Xanth: Sirens, Gorgons, Trolls, and Griffins

[Xanth Content Note: Rape, Misogyny, Nasty Stereotypes about Wives/Marriage]

Source of Magic, Part 3

Okay! *cracks knuckles* Let's power through some more Source of Magic, if only because I am more than halfway through Castle Roogna and it is so much worse than I remembered. When we left our intrepid adventurers, they were crashing at an Ogre's house before continuing on for their search for the source of magic in the morning. Ta-da! The next day they find the source of magic... kinda.

What they actually find is a village where all the inhabitants are dedicated to shoveling magic dust from the place where it wells up naturally from the ground into the air currents to be scattered across Xanth. It's difficult and dangerous work, partly because they can't use magic in their village (because it basically goes supernova) and do please note that life without magic conveniences is considered, in Xanth, to be the lowest depths of barbarism.

It's also a village composed entirely of women, because a local siren keeps luring off men and they're never heard from again. So of course all the women in the village want to fuck the five men silly. They are greeted by a lady-troll called (of course) Trolla:

Trolla clapped her horny hands, and several wood-nymphs came in, bearing platters. Their hair was green, their skin brown, their lips and fingernails red: like flowering trees. But their outlines were human; each was a pert, lithe, full-breasted bare beauty. Each eyed Bink and Humfrey with more than casual interest. “Hunger” might be a better term.

[...] She clapped her hands, and a nymph entered, as buxom and bare as the others.

I'm really kinda amused that the narrative has to keep assuring us that each new nymph to enter the room is both (a) naked and (b) super hot. It's like the book is desperately afraid that we'll forget that, and we might assume that the next nymph to enter the room is maybe not all that great to look at. Then the nymphs deliberately stand so close to Bink that his elbows smack their stomachs and boobs as he eats his dinner. Sure.

Trolla explains that the men are in danger because a siren keeps luring men off. This has apparently been going on for some time (because she says that some of the younger girls in the village "have never seen a male" and deserve a chance to see Bink and Co.) which sounds pretty damn dire. You'd think a village full of women might be able to take on a single siren, but there's a deadly tangle tree blocking the path to the siren's island. The villagers haven't worked out a way to kill the tree or bypass it in all this time, because they are women. No, really.

“This is no ordinary tangle tree,” Trolla said. “We have tried to destroy it, but though it is outside our village, it has absorbed enough extra magic to foil our efforts. We are, after all, only females—and the men will not fight it when they are in thrall to the siren.”

Bink says that tomorrow they, the five of them, will go and slay the dangerous tree. Because they are men, and can succeed where an entire village of highly-motivated women have failed. In the meantime there will be a party so that all the girls in the village can throw themselves at the men so that they can be uncomfortable with all the attention that they either don't want or want but can't take advantage of without hurting their self-images as good boyfriends/husbands.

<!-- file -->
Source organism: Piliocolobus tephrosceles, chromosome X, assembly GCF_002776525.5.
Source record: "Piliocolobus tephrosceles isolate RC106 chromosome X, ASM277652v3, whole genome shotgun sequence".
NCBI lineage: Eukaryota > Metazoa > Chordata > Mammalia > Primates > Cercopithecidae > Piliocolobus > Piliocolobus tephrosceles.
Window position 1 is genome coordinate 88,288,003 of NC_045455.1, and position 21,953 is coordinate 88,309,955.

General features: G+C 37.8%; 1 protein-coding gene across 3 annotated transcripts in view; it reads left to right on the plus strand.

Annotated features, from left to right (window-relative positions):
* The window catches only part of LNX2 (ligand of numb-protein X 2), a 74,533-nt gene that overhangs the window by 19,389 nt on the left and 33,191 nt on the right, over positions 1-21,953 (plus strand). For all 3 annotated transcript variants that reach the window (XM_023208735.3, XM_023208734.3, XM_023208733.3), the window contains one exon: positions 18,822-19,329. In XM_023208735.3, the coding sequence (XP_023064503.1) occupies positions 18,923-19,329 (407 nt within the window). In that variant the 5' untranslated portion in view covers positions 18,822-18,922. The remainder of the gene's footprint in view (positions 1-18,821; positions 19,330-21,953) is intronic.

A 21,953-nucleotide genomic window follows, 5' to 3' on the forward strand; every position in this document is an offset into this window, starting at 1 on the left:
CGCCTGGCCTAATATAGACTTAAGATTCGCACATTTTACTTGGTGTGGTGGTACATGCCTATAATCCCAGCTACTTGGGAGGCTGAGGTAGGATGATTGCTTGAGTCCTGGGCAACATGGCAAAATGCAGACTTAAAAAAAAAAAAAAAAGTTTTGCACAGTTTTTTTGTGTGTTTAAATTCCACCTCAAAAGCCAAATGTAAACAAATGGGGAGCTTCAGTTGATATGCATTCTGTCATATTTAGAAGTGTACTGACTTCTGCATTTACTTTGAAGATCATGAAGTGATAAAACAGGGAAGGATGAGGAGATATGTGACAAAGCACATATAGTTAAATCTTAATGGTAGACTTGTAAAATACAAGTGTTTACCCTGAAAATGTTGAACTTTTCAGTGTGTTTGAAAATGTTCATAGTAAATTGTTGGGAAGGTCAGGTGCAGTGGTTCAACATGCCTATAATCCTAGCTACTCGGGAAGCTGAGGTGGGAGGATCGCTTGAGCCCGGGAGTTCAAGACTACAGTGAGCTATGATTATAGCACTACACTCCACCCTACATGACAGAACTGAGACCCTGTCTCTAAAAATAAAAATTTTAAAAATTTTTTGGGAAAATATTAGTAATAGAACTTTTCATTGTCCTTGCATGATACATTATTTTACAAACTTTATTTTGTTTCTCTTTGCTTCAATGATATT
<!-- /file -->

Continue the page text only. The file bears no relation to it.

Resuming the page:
The females of the village were lovely in their party apparel. There were many more young ones than had been evident before, and now that their work shift was over they were eager and more than eager to mingle with the strange guests. Bink was surrounded by nymphs, sprites, and human maids, while Humfrey was mobbed by fairies, lady elves, and minionettes. Three fetching centaur fillies attended Chester. A pair of griffin cows eyed Crombie, but they hardly had a chance with this transformed woman-hater. They were, after all, animals. There was even a female golem for Grundy.

Yet how sad the remaining females looked—the manticora, the sphinx, and the harpies. They had no males to cater to.

“Uh, girls—I’m a married man,” Bink protested as his covey pressed in.

“She will never know,” a buxom blue-maned lass informed him. “We need you more than she does.” And she planted a firm kiss on his left eye—the only part of him she could reach, because of the density of other girls.

“Yes, no man leaves this village, except at the call of the singing bitch,” a furry beauty added. “It is our duty to hold you here, to save your life. Wouldn’t your wife rather have you used than dead?”

Awkward question! How would Chameleon feel about that? In her lovely, stupid phase she would be hurt, confused, and forgiving; in her ugly, smart phase she would comprehend the situation and be realistic. So she would accept what had to be accepted, and certainly not want him to die. Still, he had no wish or intent to indulge himself with any of these—

I mean. Okay. *deep breath* It is alright for women to want to be with men (no doy) and especially when we're talking about women whose men aren't there because they were forcibly taken from them. I would be sad at this party, too. But I would be sad because my husband was taken from me by magic and not because I didn't have a replacement-goldfish to seduce for the night. This acting like men are interchangeable as long at they come in the right size and shape is... I can't even imagine the scene, that's how unlike human nature this is to me. (I mean, please try to imagine the conversation above with the detail that Bink is literally covered in lady-flesh. I can't imagine it.)